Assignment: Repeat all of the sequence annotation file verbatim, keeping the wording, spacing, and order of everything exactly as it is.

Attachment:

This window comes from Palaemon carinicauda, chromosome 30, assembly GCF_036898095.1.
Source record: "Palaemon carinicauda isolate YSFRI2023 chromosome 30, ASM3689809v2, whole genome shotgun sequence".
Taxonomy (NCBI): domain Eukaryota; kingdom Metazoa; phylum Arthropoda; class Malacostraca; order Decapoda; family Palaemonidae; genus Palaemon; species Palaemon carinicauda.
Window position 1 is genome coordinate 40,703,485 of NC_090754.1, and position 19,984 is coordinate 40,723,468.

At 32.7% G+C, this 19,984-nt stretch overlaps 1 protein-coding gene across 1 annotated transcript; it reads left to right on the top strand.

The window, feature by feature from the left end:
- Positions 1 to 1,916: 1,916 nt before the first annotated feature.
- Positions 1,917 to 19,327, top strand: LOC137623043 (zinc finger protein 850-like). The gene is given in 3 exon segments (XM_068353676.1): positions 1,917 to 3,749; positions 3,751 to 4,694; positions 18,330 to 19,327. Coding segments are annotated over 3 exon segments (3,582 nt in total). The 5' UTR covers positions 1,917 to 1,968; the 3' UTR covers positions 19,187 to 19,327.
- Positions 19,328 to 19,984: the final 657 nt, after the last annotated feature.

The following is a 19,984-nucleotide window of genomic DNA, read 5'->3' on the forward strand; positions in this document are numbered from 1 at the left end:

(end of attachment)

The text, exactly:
This window comes from Palaemon carinicauda, chromosome 30, assembly GCF_036898095.1.
Source record: "Palaemon carinicauda isolate YSFRI2023 chromosome 30, ASM3689809v2, whole genome shotgun sequence".
Taxonomy (NCBI): domain Eukaryota; kingdom Metazoa; phylum Arthropoda; class Malacostraca; order Decapoda; family Palaemonidae; genus Palaemon; species Palaemon carinicauda.
Window position 1 is genome coordinate 40,703,485 of NC_090754.1, and position 19,984 is coordinate 40,723,468.

At 32.7% G+C, this 19,984-nt stretch overlaps 1 protein-coding gene across 1 annotated transcript; it reads left to right on the top strand.

The window, feature by feature from the left end:
- Positions 1 to 1,916: 1,916 nt before the first annotated feature.
- Positions 1,917 to 19,327, top strand: LOC137623043 (zinc finger protein 850-like). The gene is given in 3 exon segments (XM_068353676.1): positions 1,917 to 3,749; positions 3,751 to 4,694; positions 18,330 to 19,327. Coding segments are annotated over 3 exon segments (3,582 nt in total). The 5' UTR covers positions 1,917 to 1,968; the 3' UTR covers positions 19,187 to 19,327.
- Positions 19,328 to 19,984: the final 657 nt, after the last annotated feature.

The following is a 19,984-nucleotide window of genomic DNA, read 5'->3' on the forward strand; positions in this document are numbered from 1 at the left end: